Starring a cast comprised entirely of marionettes, "Team America: World Police" takes its inspiration from the so-called "Supermarionation" series of British television producer Gerry Anderson, with "Thunderbirds" (itself recently made as a lackluster live-action feature) the most obvious model. But where the Thunderbirds were essentially a rescue operation, Team America is all about killing terrorists. No matter the cost. No matter the hurdles. No matter the consequences. Comprised of three square-jawed action hero guys and a pair of butt-kicking, gun-toting gals (one of whom is empathic), they'll bring their arsenal of star-spangled weapons anywhere and wreak all manner of havoc just so long as they keep the world safe from those hairy Middle Eastern towel-heads (the movie's tongue-in-cheek epithets) and their WMD.
Unbeknown to the team, however, the real terrorist puppeteer--so to speak--isn't Osama Bin Laden or even Saddam Hussein (whom they previously savaged in "South Park: Bigger, Longer & Uncut") but North Korean dictator Kim Jong Il, who is about to hatch a devious plot to destroy civilization with the help of such politically vocal Hollywood liberals as Alec Baldwin, Susan Sarandon, Sean Penn, Tim Robbins and filmmaker Michael Moore, among others. But to coalesce as a team and fight the threat, they'll first have to manage the personality and relationship conflicts within, mostly centering around the newest member, a former Broadway stage actor named Gary.
Voices from the left and right have already protested the film and/or filmmakers for making light of otherwise serious fare, clearly oblivious to the fact that what most seems to annoy Parker, Stone and co-writer Pam Brady (with whom they also wrote "South Park: Bigger, Longer & Uncut") isn't anything political so much as people who simply take themselves too seriously. The most vicious barbs, in fact, are often more cultural than political, wallowing in wanton homophobia, ethnic stereotyping, overt sex and extreme violence as if daring filmgoers to walk out unoffended. It's an approach which continues to touch a nerve with the MPAA ratings board who, in an inconceivably absurd spat that recalled a similar clash over the "South Park" movie, forced cuts on the picture by threatening to slap it with an NC-17 for nothing more than a prolonged sex scene between--get this--naked puppets.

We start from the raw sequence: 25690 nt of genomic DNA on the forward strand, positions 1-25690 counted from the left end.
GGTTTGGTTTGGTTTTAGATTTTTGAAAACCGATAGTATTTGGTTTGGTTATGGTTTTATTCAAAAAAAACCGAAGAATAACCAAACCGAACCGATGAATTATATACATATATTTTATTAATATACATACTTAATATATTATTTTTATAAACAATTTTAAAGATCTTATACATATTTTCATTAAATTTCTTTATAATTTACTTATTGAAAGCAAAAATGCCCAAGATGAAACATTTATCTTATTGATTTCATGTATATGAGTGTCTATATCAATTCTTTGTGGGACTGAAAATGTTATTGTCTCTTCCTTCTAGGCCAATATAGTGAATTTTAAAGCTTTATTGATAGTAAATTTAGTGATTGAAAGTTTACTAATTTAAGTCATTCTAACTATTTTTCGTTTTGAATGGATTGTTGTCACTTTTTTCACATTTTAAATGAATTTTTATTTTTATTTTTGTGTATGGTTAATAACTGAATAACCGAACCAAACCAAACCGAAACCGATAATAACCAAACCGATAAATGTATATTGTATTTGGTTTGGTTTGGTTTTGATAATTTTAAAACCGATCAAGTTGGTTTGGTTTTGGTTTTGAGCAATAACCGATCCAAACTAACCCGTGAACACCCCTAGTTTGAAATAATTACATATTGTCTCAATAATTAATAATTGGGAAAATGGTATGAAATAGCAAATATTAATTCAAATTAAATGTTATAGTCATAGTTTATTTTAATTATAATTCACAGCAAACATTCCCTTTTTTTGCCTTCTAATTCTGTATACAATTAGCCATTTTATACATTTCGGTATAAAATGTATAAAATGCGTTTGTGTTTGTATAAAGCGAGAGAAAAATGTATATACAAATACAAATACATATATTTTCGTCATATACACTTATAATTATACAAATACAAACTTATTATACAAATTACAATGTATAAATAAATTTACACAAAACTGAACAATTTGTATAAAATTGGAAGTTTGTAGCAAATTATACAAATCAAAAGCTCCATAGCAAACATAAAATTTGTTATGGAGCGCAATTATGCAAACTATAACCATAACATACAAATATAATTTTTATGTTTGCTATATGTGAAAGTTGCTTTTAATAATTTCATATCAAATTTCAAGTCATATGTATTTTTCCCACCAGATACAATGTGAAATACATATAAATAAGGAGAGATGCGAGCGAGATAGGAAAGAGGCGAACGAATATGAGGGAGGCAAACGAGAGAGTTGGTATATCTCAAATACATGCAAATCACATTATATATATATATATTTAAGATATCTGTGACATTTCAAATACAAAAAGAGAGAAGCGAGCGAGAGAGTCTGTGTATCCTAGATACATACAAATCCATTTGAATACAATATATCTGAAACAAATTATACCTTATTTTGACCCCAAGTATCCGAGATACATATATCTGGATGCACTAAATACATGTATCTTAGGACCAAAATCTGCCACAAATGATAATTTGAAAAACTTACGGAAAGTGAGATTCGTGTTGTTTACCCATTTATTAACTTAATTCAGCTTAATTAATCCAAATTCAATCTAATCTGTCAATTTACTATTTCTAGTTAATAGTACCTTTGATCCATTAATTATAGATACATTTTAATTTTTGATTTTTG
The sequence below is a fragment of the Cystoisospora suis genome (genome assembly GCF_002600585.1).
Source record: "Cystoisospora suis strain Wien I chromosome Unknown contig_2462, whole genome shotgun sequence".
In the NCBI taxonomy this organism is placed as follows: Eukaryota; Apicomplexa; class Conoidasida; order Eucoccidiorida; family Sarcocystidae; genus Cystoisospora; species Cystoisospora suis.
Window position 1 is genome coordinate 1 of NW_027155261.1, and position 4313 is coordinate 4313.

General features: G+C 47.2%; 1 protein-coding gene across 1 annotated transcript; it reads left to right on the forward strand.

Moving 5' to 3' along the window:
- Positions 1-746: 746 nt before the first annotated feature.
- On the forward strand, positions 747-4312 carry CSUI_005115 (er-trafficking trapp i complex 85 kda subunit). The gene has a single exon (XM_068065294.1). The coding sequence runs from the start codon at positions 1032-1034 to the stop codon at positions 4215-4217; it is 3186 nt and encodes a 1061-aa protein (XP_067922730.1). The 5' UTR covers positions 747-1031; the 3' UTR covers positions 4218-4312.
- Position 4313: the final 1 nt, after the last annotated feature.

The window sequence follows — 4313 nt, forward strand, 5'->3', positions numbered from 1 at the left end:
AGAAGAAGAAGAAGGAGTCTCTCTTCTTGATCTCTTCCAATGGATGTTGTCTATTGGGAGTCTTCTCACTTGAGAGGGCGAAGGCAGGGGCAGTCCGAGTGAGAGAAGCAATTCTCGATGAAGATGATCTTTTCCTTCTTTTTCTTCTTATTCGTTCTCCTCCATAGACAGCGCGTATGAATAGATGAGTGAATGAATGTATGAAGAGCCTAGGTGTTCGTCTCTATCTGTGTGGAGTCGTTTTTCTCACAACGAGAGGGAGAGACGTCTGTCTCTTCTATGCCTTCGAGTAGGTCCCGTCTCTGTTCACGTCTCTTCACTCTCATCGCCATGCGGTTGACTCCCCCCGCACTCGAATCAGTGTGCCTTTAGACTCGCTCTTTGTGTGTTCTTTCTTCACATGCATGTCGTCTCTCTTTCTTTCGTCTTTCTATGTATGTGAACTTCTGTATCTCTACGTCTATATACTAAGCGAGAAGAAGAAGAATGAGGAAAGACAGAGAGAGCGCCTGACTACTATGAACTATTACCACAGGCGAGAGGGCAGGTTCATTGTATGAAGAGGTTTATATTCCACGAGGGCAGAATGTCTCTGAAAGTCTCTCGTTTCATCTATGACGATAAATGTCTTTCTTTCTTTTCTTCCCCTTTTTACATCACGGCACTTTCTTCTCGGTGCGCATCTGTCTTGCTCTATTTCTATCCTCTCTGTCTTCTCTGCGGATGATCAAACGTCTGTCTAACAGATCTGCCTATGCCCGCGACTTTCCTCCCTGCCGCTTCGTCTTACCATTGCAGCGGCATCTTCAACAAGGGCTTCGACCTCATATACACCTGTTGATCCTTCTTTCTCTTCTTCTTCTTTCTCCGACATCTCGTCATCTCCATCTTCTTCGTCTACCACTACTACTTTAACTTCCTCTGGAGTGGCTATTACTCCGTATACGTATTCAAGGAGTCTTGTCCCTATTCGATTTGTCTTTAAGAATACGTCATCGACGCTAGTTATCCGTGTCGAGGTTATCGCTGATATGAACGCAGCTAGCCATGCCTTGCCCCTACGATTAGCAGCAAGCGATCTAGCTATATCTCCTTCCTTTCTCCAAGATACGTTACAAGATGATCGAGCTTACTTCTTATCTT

But there is also more going on here than just juvenile shock cinema. Parker, Stone and Brady have worked in a more subtle thematic through-line, succinctly summed up in a brilliant sexual and scatological analogy that's as crude as it is truthful.
As with "South Park: Bigger, Longer & Uncut," Parker has assumed directing chores and divvied up the bulk of the voices with Stone (no wonder, then, that Kim Jong-Il sounds an awful lot like Cartman on "South Park"), rounding out the vocal casting with such notable talents as Daran Norris and renowned radio prank man Phil Hendrie. In terms of logistics and overall filmmaking, this is a quantum leap over anything the team has previously attempted. Parker ably handles the daunting, painstaking logistics of working with marionettes and miniatures, while adding yet another sensational array of songs, almost all of which he either wrote, co-wrote and/or performs. It may, in fact, constitute the most memorable song score of any film since "The Lion King," although it'll be the adults, not the kids, wanting this soundtrack for Christmas. Voiced by Trey Parker, Matt Stone, Kristen Miller, Masasa, Daran Norris, Phil Hendrie and Maurice LaMarche. Directed by Trey Parker. Written by Trey Parker & Matt Stone & Pam Brady. Produced by Scott Rudin, Trey Parker and Matt Stone. A Paramount release. Comedy. Rated R for graphic crude and sexual humor, violent images & strong language--all involving puppets. Running time: 98 min